Friday, March 11, 2011

'Fast' Food

Walnut and Chocolate Oatie Cookies: makes 16
5 oz (125g) butter, softened
5 oz (125g) caster sugar
1 egg
1 - 2 tsp vanilla extract
5 oz (125) porridge oats
3 oz (75g) plain flour
half tsp baking powder
4 oz (100g) walnut pieces, roughly chopped
5 oz (125g) dark chocolate, chopped or grated
Put the butter and sugar into a bowl and beat together until well mixed and fairly light in texture (but no need to beat as light as when making cakes). Beat in the egg, vanilla extract, flour and baking powder until well mixed, then beat in the oats. Fold in the walnuts and chocolate.
Spoon out onto lightly greased baking sheets (you need two, otherwise bake in two batches), aiming for 8 spoonfuls per sheet, keeping them well apart for they will spread when baking. Flatten the tops slightly by pressing with a fork, then bake at 180C, 350F, gas 4 (or 160C .. if your oven tends to bake 'hot') for 15 - 20 minutes, until golden. They will probably still be slightly soft (indeed should be) as they will firm up if left to stand on the hot tin for 5 minutes before transferring to a cake airer, then left to get cold. Store in an airtight tin.

Final tip for the day. When baking, all ingredients should be at least room temperature (unless otherwise stated), for when we use eggs or butter straight from the fridge, they are too cold and cakes (certainly) are best when made with ingredients that have been allowed to 'warm up' a bit. Often we can help bread to rise faster by slightly warming the flour (and certainly the bowl) before mixing in the rest of the ingredients.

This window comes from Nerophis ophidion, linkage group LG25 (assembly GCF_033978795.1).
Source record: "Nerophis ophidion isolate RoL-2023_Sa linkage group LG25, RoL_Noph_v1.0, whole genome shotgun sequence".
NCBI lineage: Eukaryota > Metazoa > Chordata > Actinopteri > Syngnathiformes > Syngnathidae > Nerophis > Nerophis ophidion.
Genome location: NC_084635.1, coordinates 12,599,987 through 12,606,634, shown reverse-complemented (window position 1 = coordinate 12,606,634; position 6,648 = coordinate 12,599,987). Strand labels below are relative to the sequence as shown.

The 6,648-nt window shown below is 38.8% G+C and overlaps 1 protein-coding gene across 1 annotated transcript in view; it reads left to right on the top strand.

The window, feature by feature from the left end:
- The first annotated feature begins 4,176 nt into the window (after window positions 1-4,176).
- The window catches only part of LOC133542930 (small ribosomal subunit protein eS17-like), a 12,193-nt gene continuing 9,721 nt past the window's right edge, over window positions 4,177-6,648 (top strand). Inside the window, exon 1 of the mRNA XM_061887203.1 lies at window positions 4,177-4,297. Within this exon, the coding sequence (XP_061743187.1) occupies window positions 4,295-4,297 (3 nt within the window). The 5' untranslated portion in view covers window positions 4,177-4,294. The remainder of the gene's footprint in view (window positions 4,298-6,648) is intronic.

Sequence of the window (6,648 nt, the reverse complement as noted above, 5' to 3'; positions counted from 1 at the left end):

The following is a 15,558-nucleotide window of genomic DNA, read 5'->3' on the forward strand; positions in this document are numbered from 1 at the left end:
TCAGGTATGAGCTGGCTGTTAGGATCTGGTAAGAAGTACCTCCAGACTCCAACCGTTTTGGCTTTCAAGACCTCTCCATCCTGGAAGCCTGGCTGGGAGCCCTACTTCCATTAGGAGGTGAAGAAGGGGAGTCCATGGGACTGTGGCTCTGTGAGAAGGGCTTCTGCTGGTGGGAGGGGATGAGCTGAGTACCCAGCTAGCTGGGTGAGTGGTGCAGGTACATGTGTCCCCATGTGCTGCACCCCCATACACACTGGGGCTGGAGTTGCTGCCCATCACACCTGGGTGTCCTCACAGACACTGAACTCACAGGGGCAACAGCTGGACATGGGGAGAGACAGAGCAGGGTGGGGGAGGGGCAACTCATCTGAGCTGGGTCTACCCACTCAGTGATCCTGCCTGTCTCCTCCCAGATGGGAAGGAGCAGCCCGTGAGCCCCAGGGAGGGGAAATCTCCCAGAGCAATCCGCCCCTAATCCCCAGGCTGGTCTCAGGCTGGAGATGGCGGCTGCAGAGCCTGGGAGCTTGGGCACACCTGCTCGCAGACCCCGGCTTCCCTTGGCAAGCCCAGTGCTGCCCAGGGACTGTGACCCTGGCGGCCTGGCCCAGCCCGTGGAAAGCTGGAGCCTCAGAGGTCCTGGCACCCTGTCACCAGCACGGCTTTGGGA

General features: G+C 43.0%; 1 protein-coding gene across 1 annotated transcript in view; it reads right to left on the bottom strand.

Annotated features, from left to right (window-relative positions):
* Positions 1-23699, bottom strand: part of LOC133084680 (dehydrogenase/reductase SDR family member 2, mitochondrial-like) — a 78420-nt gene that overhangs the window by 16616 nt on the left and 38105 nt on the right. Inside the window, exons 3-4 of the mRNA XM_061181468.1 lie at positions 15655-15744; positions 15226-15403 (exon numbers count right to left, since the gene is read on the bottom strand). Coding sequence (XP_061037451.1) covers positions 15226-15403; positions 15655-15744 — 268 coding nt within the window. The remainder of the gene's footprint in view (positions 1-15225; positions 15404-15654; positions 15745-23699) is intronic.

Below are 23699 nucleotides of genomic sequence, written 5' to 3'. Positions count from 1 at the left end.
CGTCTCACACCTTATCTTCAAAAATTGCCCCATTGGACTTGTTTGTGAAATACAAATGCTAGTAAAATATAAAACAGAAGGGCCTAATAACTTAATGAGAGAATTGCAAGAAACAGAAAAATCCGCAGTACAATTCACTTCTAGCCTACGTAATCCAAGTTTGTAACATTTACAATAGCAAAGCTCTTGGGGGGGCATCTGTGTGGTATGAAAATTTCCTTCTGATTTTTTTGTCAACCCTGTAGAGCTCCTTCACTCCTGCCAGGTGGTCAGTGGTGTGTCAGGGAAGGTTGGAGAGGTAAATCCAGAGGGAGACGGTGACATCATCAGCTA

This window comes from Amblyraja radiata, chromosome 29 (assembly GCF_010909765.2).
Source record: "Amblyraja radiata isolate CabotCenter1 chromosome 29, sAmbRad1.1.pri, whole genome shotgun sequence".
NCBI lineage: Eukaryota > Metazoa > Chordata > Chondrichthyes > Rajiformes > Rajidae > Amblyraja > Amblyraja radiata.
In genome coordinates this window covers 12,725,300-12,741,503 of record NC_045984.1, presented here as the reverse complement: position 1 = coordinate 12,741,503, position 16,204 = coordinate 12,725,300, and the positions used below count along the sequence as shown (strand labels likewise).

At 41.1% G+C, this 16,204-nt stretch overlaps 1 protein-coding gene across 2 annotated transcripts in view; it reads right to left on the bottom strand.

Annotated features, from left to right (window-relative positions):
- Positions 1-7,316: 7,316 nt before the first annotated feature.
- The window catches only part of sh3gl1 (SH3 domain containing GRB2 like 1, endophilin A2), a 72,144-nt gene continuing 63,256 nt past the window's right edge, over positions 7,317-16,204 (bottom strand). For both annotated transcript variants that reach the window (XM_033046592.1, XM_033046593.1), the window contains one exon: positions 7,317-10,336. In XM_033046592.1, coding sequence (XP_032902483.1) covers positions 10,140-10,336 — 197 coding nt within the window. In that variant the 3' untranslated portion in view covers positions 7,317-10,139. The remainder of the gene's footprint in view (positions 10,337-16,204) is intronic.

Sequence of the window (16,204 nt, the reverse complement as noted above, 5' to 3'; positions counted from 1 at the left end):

Pastry is different, everything needs to be as cold as possible (especially the hands!). In the old days marble slabs and marble rolling pins were used, but today's wooden pastry boards and pins are not really cold enough. If you have a large enough freezer, store your board and pin in there, or alternatively fill an empty wine bottle up to the neck (but without a cap) and keep this in the freezer, then put the cap on once the water is frozen). Remove from the freezer and use this as a rolling pin.

Most 'proteins' - such as meat, fish, cheese, eggs, milk.... are best used at room temperature (but again depending upon the recipe). When a chilled piece of meat has to be cooked, especially a joint, we have to allow extra time (from 15 minutes upwards) to allow the 'innards' to be cooked to the degree a recipe intended, and as fuel is ezpensive, the less we use the better. Cream whips faster when the beaters, bowl and the cream itself is well chilled before starting.